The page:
We are currently living through unprecedented times as the coronavirus and the current restrictions in place are having a major impact on all of us. Our day to day lives are very different at the moment and whilst the effects will vary depending upon our individual circumstances, we are all having to restrict our contact with others. This can be an isolating experience. Some people are having to self-isolate for 12 weeks for medical reasons. Others may be finding it hard to cope with the lack of face to face contact with others.
Communication, and interaction with others, is of major importance to us as individuals in terms of our wellbeing. We all need others to speak to and support us when we are going through difficult times.
This has led me to reflect on the possible effect upon those who have been abused in childhood. In my many years of working in this area I have quite often been the first person to have been told about the abuse. There are many reasons for the delay in disclosing such as shame and embarrassment, the fear of not being believed, the worry over how others such as family members will react. I find that male clients in particular struggle with the fact that they were not able to prevent the abuse.
These feelings often prevent disclosure until an event or trigger occurs which leads the individual to be able to speak out about what happened to them. This can be more difficult to do if the person tried to in the past but their allegations were not taken seriously or they weren’t believed.
I would hope that it is becoming easier for disclosures to be made now. There is much more coverage in the media around abuse and there is also the ongoing Inquiry into Child Sexual Abuse (IICSA). Storylines in dramas are increasingly tackling this emotive and highly sensitive issue.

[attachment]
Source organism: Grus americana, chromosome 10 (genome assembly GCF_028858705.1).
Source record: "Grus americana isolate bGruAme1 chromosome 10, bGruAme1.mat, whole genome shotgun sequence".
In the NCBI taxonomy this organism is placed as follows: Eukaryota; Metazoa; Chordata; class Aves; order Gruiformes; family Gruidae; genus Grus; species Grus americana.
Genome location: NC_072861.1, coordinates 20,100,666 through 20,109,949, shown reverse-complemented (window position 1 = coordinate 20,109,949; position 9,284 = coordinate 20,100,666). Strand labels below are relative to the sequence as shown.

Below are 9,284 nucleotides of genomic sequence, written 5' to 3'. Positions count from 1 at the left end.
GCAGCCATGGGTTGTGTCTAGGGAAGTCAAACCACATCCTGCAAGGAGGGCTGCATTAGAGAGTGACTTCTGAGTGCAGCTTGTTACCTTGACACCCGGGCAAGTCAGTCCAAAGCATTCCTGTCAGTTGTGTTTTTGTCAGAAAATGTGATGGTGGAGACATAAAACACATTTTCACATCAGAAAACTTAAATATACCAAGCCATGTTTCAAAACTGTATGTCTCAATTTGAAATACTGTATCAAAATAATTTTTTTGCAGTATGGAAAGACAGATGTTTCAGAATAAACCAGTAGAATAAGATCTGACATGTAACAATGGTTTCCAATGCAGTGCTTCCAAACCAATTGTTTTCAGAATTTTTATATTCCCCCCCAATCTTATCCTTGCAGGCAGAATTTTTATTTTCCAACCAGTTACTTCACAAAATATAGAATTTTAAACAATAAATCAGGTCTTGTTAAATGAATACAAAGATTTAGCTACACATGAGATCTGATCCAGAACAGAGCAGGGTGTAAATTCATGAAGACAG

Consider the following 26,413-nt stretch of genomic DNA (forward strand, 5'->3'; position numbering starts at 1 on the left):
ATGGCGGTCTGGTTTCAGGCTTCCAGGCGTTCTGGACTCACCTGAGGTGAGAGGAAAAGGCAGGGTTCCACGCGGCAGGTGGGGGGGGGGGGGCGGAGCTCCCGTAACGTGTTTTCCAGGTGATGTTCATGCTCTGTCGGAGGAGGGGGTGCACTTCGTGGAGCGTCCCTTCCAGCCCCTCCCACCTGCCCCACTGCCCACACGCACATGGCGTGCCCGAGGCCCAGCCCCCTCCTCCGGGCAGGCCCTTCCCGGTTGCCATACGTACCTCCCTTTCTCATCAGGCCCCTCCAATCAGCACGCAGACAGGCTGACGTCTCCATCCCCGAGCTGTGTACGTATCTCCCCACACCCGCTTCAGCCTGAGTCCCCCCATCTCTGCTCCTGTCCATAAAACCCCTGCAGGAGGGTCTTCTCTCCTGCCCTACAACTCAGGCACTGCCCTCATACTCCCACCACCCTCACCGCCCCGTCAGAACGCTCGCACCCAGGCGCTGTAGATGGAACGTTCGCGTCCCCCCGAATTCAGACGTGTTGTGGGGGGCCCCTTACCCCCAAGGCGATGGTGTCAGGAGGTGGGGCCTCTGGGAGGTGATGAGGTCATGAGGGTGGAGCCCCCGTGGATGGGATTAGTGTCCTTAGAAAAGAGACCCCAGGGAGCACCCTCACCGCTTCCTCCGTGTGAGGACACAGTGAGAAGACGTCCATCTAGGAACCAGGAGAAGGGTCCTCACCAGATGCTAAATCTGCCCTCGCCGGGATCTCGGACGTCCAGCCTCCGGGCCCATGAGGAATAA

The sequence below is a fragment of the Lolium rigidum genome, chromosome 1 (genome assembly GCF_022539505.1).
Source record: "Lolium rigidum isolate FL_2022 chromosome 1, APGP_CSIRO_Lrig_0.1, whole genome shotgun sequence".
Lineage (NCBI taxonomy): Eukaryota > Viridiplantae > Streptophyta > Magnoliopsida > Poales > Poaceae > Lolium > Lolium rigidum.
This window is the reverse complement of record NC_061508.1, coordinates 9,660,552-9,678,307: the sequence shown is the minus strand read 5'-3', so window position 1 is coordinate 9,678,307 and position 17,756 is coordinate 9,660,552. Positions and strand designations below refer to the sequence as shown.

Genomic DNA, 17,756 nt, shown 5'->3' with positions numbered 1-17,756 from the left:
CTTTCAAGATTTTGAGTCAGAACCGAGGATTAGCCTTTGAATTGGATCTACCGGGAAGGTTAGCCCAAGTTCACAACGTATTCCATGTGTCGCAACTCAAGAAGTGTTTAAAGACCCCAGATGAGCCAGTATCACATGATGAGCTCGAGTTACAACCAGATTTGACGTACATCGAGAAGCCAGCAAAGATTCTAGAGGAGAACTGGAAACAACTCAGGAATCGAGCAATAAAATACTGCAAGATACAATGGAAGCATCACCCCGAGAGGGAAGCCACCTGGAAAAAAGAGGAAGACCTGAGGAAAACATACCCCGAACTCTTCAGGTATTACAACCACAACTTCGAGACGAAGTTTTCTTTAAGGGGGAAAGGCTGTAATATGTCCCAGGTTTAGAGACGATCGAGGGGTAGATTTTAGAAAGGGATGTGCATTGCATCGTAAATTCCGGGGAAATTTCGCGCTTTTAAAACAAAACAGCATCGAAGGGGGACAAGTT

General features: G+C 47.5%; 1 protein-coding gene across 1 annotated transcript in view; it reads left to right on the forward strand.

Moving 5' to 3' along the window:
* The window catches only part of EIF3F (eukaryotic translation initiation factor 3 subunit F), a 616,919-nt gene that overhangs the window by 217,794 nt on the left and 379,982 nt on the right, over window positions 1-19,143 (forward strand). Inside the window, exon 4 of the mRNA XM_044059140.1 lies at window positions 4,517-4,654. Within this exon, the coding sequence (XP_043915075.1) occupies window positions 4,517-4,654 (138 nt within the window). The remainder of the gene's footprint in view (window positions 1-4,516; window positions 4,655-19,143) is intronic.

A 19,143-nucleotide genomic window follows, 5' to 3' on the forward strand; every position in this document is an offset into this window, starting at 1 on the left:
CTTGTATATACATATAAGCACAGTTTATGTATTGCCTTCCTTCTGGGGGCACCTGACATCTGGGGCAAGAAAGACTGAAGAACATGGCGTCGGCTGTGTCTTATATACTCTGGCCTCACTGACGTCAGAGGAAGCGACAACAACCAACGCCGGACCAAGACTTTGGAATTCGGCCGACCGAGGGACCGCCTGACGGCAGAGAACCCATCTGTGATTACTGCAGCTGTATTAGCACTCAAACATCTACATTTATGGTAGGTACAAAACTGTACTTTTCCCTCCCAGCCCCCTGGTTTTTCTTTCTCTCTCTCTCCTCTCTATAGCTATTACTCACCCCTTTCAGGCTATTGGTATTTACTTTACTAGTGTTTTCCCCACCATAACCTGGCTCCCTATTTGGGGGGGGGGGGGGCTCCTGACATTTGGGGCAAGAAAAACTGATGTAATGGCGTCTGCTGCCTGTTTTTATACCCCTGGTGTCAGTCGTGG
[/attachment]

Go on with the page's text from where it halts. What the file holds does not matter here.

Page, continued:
For example, I was struck recently by a storyline in The Archers on Radio 4 where the character Jim Lloyd’s trigger for disclosure was seeing his abuser for the first time after many years when the abuser was unwittingly invited to his birthday party by his son. His instinct was to flee and hide away from his baffled family. However, he was eventually able to disclose the abuse. Although his abuser subsequently died, his relief at telling his family and their supportive attitude towards him was excellently handled. What impressed me further were the details of a helpline being given at the end of each episode featuring this storyline.
Such storylines can be of real benefit to those who have been abused as they help create a more open attitude so that abuse can be more readily disclosed and discussed. Anything which brings this issue more into the open has to be welcomed. A positive outcome to a storyline can also be helpful to those thinking of disclosing as they can see the potential benefits. Signposting is crucial to ensure that appropriate support can be accessed.
Help and support is where we as solicitors can assist, in addition to offering legal advice on the options available. This is important in allowing the abused individual to feel that they have control, which they may not have felt they had previously, and in achieving some form of closure. If the abuser is alive and there can be a criminal trial a conviction can greatly help with this.
In these challenging times we may feel socially isolated but communication is crucial and victims of abuse need to be reminded that there is always someone to talk to, listen and understand. At Switalskis the team of solicitors have many years of experience in dealing with child abuse claims and all enquiries are handled with the utmost sensitivity.
If you would like to contact Samantha Follows confidentially her email address is Samantha.firstname.lastname@example.org